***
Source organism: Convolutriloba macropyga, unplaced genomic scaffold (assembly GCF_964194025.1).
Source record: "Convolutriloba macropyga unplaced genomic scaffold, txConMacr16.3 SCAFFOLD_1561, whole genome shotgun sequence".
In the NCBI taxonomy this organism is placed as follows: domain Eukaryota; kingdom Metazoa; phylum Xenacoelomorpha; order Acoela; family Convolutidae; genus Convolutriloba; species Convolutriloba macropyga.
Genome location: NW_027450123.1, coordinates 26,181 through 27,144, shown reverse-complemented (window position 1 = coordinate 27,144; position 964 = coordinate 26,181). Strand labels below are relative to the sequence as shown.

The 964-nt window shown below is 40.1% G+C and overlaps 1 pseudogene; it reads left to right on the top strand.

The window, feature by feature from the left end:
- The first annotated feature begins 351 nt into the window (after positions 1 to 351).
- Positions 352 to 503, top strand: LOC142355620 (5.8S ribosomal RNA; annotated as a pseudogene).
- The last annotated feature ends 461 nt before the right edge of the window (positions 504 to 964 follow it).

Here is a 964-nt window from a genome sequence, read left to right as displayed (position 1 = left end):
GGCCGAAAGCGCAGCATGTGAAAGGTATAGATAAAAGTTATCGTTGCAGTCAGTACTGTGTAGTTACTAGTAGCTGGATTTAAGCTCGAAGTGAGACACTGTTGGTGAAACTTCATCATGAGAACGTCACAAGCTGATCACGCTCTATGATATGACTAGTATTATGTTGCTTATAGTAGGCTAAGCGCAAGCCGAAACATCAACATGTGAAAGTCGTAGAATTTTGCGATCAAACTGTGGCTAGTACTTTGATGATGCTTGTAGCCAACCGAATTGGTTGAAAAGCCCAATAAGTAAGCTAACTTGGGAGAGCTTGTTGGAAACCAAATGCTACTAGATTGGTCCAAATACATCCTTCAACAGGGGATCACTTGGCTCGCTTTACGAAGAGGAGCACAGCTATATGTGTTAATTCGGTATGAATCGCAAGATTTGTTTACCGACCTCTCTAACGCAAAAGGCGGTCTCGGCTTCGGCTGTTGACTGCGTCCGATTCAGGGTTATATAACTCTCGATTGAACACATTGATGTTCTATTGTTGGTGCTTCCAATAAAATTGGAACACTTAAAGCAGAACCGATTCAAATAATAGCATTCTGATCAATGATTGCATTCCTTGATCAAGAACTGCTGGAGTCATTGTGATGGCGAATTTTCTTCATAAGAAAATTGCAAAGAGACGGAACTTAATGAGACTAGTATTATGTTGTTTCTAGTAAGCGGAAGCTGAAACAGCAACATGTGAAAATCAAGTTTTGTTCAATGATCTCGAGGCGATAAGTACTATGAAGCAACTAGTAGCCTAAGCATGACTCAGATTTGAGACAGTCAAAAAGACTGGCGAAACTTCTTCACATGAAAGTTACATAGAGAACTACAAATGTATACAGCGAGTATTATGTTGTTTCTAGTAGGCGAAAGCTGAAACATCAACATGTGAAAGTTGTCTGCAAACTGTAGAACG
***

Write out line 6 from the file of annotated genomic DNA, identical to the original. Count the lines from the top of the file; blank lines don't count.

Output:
The window, feature by feature from the left end: